After living with a free Amazon EC2 t1.micro instance for a while, I wanted to upgrade. The micro instance was great for playing with and learning, but I couldn’t make it work well enough for a real site (it got bogged down due to lack of memory). So, I purchased a shiny new m1.small instance for three years (the most affordable way to do it).
But then my question was, how do I upgrade a live site? I found two ways. The first is to simply stop your current Instance, then select Change Instance Type in the Instances panel. Wow, that sounded easy, but it seemed a bit too “seat-of-the-pants” for a live site.
The second method, which I will describe here, is much more conservative. It involves creating a snapshot of your site, creating an image (AMI) from that and launching a new instance from that. The advantage is that it gives you a chance to test the new instance before going live. When you’re ready, you can change your Elastic IP to point to the new instance. This also is a great way to set up a development site, I realized (something I will definitely use). Here’s how to do it.
First, create a Snapshot of your current site. Go to Snapshots and hit the Create Snapshot button. Then choose the Volume you want to copy and give it a name.
The next thing you’ll have to do is gather some information required to create an Image. An Image is created from the Snapshot, but includes some additional information needed for booting and so forth (don’t ask me any more than that – I am no expert on the details).
The first item you’ll need is the Kernel ID. To get that, go to the Instance that you want to copy, select it, and look at the description below. Scroll down until you find the Kernel ID, then write it down! It will look something like this: aki-fc37bacc. While you’re there, also note your Availability Zone (i.e., “us-west-2a”) and Root Device (i.e., “/dev/sda1”) and Instance Type (i.e., “m1.small”).
The second item you’ll need is the Architecture. I’m not sure of the best place to find this, but I got it from the original Image that was used to create my Instance. Go to AMI -> and select the Image (hopefully it is still there). Scroll down and write down the Architecture. It will look something like “x86_64” or “i386”. If your image is no longer there, you can also find the architecture by looking at the AMI ID of your Instance.
Now we’re finally ready to create the Image. Go back to your Snapshots page, select your Snapshot, and click the big Create Image button on top. A big form will pop up. Enter any name and description you want, but be sure to select the correct Architecture and Kernel ID that you wrote down, very important! I also increased the Volume Size, because I was upgrading, but you don’t need to do this. Leave all other values as default and hit “Yes, Create”.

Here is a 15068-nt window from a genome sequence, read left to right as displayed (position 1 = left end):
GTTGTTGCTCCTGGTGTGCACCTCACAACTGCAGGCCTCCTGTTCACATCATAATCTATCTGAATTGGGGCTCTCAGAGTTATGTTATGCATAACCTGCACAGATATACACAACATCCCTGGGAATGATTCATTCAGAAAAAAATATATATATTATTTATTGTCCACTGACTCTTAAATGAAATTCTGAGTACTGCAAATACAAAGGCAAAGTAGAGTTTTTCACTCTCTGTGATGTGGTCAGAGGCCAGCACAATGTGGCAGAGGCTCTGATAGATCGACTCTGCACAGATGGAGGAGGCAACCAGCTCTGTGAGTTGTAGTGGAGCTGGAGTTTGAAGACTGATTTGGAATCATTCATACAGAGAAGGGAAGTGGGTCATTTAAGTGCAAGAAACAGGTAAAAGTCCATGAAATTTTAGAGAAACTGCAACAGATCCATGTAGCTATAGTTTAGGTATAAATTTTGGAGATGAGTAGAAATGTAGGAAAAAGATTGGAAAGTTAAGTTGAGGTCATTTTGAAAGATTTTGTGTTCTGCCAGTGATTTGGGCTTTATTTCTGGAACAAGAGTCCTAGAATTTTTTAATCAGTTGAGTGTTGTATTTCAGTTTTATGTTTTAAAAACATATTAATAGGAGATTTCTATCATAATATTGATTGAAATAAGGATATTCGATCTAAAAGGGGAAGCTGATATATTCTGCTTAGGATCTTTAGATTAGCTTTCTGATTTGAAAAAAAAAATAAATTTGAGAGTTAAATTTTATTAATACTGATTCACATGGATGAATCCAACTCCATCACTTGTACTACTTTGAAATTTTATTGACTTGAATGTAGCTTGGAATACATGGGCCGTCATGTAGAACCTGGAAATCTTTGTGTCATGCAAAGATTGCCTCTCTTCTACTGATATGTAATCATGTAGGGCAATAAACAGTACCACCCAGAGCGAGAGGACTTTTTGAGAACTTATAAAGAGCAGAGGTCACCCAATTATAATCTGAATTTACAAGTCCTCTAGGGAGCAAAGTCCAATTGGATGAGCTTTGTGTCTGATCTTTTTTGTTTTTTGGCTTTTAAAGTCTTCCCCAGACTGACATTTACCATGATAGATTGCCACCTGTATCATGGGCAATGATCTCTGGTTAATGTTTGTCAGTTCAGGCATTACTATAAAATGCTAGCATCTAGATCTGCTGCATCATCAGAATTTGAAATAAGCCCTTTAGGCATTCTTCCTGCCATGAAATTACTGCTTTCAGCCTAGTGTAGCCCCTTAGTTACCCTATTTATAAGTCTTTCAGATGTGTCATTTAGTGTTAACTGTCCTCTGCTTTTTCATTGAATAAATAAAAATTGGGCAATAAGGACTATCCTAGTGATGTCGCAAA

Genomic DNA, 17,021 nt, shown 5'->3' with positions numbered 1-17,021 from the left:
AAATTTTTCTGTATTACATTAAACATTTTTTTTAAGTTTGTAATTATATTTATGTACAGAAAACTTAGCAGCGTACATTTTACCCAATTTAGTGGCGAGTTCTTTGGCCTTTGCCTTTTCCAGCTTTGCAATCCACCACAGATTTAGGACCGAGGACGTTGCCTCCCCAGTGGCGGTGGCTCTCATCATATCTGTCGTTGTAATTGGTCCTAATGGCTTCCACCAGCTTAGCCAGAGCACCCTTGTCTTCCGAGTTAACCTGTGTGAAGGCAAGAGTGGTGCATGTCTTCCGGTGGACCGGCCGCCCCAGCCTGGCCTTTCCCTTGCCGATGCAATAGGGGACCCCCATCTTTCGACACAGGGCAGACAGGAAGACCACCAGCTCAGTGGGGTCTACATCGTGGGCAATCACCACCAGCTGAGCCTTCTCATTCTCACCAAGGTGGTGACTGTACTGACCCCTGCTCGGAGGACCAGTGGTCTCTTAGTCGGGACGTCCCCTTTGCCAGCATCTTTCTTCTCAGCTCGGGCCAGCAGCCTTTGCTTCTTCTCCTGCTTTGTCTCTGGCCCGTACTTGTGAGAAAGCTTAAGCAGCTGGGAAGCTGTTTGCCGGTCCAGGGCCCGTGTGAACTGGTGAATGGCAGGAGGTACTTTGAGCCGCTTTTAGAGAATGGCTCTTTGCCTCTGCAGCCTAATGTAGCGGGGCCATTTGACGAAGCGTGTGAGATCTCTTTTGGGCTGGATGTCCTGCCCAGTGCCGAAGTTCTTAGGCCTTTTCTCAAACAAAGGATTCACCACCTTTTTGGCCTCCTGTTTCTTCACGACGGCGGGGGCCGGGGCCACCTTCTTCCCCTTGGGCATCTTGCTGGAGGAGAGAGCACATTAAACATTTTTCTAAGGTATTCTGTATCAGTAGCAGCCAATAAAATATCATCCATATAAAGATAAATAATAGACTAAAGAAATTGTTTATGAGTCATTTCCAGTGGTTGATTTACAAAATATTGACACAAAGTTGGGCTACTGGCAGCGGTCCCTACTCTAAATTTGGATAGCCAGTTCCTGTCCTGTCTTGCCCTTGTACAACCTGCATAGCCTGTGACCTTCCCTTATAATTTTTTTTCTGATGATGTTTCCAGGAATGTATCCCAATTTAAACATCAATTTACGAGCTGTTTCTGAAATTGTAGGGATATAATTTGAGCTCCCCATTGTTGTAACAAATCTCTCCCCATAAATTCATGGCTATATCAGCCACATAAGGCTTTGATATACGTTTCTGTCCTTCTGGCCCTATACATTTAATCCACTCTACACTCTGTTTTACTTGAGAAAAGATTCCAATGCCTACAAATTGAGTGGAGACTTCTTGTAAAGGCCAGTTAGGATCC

(Note, there is also an option to create an Image directly from your Instance… That might be an easier way to go and is definitely fewer steps.. Let me know if you try it and it works!!)
Now go to AMIs, select the Image you just created and hit the big blue Launch button on top. You’ll go through five more steps as follows:
- Choose the Instance Type: If you’re upgrading, choose the upgraded Instance. If you’re making a copy, choose the same Instance that you’re using.
- Configure Instance: Make sure you pick the same zone your original Instance is in.
- Add Storage: Leave it at default or increase it.
- Tag Instance: Give it a name.
- Configure Security Group: Pick Select Existing and choose your desired Security Group.
- Hit “Review and Launch”!
Go to the Instances page and wait a few minutes while watching the status area. If you get this error, “Instance reachability check failed”, then your Kernel ID or Architecture could be wrong.
If it was successful, after a few minutes you should be able to enter the Public DNS (on the Instance page) in a browser and see your site! Of course, all of the links will point back to your original site, so you’ll have to enter the URLs manually if you want to test.
So now you have a copy of your site, either with an upgraded Instance, or with the same Instance which you can use for testing and development!!
If you upgraded to an Instance with more memory, do a “sudo resize2fs /dev/xvda1” to expand your file system to the full disk size (the command might be different for your version of Linux, and your device name could be different). Do a “df -h” to confirm that your system sees the whole disk.
When you’re happy with it, go to Elastic IPs -> Associate Address and point your IP address at the new Instance! Remember to Stop your original Instance. This will stop you from being charged for it.
Hope this helps! Please respond with any corrections or questions. – Brian